In another attempt to create truly green energy, LSU researchers are investigating new ways to harness sunlight, which is the oldest source of energy on the planet. Beyond solar cells and solar panels, researchers at LSU are looking at photosynthesis for harnessing the power of the sun.
From scientific knowledge, the general idea of photosynthesis is well known, wherein plants absorb sunlight and use this energy to make biomass or sugars from water and carbon dioxide. The exact mechanics of the process is still being discovered. This involves tracking the process atom by atom, and electron by electron.
In fact, the lack of exact knowledge of how nature converts light energy into chemical energy considering this takes place at such a massive scale is shocking. If the physical and chemical mechanisms used by nature can be learned, the blueprints can be given to chemists and engineers to develop green energy conversion devices. The device would essentially be an artificial leaf.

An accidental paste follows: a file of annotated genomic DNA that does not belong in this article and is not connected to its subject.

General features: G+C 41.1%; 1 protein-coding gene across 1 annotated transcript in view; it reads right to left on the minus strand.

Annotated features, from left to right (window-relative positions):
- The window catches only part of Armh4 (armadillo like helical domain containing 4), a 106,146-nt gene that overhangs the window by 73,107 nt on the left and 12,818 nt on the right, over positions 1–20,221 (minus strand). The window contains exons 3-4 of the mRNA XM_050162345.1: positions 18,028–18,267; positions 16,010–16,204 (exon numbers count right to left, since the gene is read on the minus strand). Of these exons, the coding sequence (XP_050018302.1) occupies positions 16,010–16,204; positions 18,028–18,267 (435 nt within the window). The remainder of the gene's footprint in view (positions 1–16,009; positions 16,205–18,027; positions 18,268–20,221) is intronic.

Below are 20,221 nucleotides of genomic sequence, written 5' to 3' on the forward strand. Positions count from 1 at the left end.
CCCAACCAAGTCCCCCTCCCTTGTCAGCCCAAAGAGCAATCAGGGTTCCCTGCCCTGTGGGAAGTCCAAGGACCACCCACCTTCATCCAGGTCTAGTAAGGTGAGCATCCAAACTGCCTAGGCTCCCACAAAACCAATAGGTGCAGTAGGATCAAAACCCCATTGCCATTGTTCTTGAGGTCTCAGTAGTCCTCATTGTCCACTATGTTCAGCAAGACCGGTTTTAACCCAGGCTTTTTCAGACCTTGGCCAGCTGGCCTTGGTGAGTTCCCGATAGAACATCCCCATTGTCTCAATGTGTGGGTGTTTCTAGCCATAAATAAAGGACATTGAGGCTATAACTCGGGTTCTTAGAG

The artificial leaf obtained could be an inexpensive and efficient solar fuel cell. The artificial light could use light energy to remove hydrogen and electron atoms from water, which would later be recombined to produce hydrogen gas – a clean fuel.
Today, almost 95 percent of all hydrogen is generated from natural gas, which is a fossil fuel, whilst an artificial leaf could generate hydrogen on demand using only sunlight and water.
With the increasing sensitivity toward management of carbon associated with traditional energy sources, the work of LSU researchers has the potential to help the state diversify its energy economy by assisting to provide more options in the constitution of energy sources, “ stated director, State Energy Office, Louisiana Department of Natural Resources.